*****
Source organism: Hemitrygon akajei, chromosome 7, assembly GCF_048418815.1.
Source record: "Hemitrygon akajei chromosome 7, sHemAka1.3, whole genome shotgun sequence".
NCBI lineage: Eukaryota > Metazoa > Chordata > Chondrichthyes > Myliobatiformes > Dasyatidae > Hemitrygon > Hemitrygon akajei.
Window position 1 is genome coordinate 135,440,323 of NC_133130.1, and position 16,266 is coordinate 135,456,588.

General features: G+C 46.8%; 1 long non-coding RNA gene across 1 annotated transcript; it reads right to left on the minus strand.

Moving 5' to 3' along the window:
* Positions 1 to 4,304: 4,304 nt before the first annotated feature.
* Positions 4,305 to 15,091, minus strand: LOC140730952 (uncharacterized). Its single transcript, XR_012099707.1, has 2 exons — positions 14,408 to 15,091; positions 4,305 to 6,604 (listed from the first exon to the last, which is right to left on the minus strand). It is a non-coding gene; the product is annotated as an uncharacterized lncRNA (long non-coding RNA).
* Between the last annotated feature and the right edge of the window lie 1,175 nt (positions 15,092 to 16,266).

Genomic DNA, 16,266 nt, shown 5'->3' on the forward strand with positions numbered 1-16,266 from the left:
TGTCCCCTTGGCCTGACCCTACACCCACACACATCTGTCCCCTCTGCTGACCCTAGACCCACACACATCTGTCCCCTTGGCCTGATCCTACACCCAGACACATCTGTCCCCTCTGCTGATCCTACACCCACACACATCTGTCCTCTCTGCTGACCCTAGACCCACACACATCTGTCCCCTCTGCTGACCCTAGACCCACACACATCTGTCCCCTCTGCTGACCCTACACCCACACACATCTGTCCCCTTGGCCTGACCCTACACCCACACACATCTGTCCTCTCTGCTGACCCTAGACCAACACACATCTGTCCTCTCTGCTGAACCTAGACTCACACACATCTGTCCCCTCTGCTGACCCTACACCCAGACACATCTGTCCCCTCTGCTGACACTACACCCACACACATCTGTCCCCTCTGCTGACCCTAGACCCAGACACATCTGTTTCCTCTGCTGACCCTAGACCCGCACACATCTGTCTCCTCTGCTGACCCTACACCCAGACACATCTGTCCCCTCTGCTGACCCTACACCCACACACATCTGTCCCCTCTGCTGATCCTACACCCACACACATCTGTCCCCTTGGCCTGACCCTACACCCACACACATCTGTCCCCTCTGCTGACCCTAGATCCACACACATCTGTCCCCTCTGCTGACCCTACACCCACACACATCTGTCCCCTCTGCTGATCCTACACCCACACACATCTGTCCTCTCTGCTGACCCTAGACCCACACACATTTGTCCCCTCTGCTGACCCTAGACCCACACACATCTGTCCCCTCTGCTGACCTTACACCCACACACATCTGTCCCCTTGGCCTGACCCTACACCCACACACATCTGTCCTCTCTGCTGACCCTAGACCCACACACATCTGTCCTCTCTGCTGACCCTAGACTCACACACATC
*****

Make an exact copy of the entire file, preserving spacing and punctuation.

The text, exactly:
Source organism: Hemitrygon akajei, chromosome 7, assembly GCF_048418815.1.
Source record: "Hemitrygon akajei chromosome 7, sHemAka1.3, whole genome shotgun sequence".
NCBI lineage: Eukaryota > Metazoa > Chordata > Chondrichthyes > Myliobatiformes > Dasyatidae > Hemitrygon > Hemitrygon akajei.
Window position 1 is genome coordinate 135,440,323 of NC_133130.1, and position 16,266 is coordinate 135,456,588.

General features: G+C 46.8%; 1 long non-coding RNA gene across 1 annotated transcript; it reads right to left on the minus strand.

Moving 5' to 3' along the window:
* Positions 1 to 4,304: 4,304 nt before the first annotated feature.
* Positions 4,305 to 15,091, minus strand: LOC140730952 (uncharacterized). Its single transcript, XR_012099707.1, has 2 exons — positions 14,408 to 15,091; positions 4,305 to 6,604 (listed from the first exon to the last, which is right to left on the minus strand). It is a non-coding gene; the product is annotated as an uncharacterized lncRNA (long non-coding RNA).
* Between the last annotated feature and the right edge of the window lie 1,175 nt (positions 15,092 to 16,266).

Genomic DNA, 16,266 nt, shown 5'->3' on the forward strand with positions numbered 1-16,266 from the left:
TGTCCCCTTGGCCTGACCCTACACCCACACACATCTGTCCCCTCTGCTGACCCTAGACCCACACACATCTGTCCCCTTGGCCTGATCCTACACCCAGACACATCTGTCCCCTCTGCTGATCCTACACCCACACACATCTGTCCTCTCTGCTGACCCTAGACCCACACACATCTGTCCCCTCTGCTGACCCTAGACCCACACACATCTGTCCCCTCTGCTGACCCTACACCCACACACATCTGTCCCCTTGGCCTGACCCTACACCCACACACATCTGTCCTCTCTGCTGACCCTAGACCAACACACATCTGTCCTCTCTGCTGAACCTAGACTCACACACATCTGTCCCCTCTGCTGACCCTACACCCAGACACATCTGTCCCCTCTGCTGACACTACACCCACACACATCTGTCCCCTCTGCTGACCCTAGACCCAGACACATCTGTTTCCTCTGCTGACCCTAGACCCGCACACATCTGTCTCCTCTGCTGACCCTACACCCAGACACATCTGTCCCCTCTGCTGACCCTACACCCACACACATCTGTCCCCTCTGCTGATCCTACACCCACACACATCTGTCCCCTTGGCCTGACCCTACACCCACACACATCTGTCCCCTCTGCTGACCCTAGATCCACACACATCTGTCCCCTCTGCTGACCCTACACCCACACACATCTGTCCCCTCTGCTGATCCTACACCCACACACATCTGTCCTCTCTGCTGACCCTAGACCCACACACATTTGTCCCCTCTGCTGACCCTAGACCCACACACATCTGTCCCCTCTGCTGACCTTACACCCACACACATCTGTCCCCTTGGCCTGACCCTACACCCACACACATCTGTCCTCTCTGCTGACCCTAGACCCACACACATCTGTCCTCTCTGCTGACCCTAGACTCACACACATC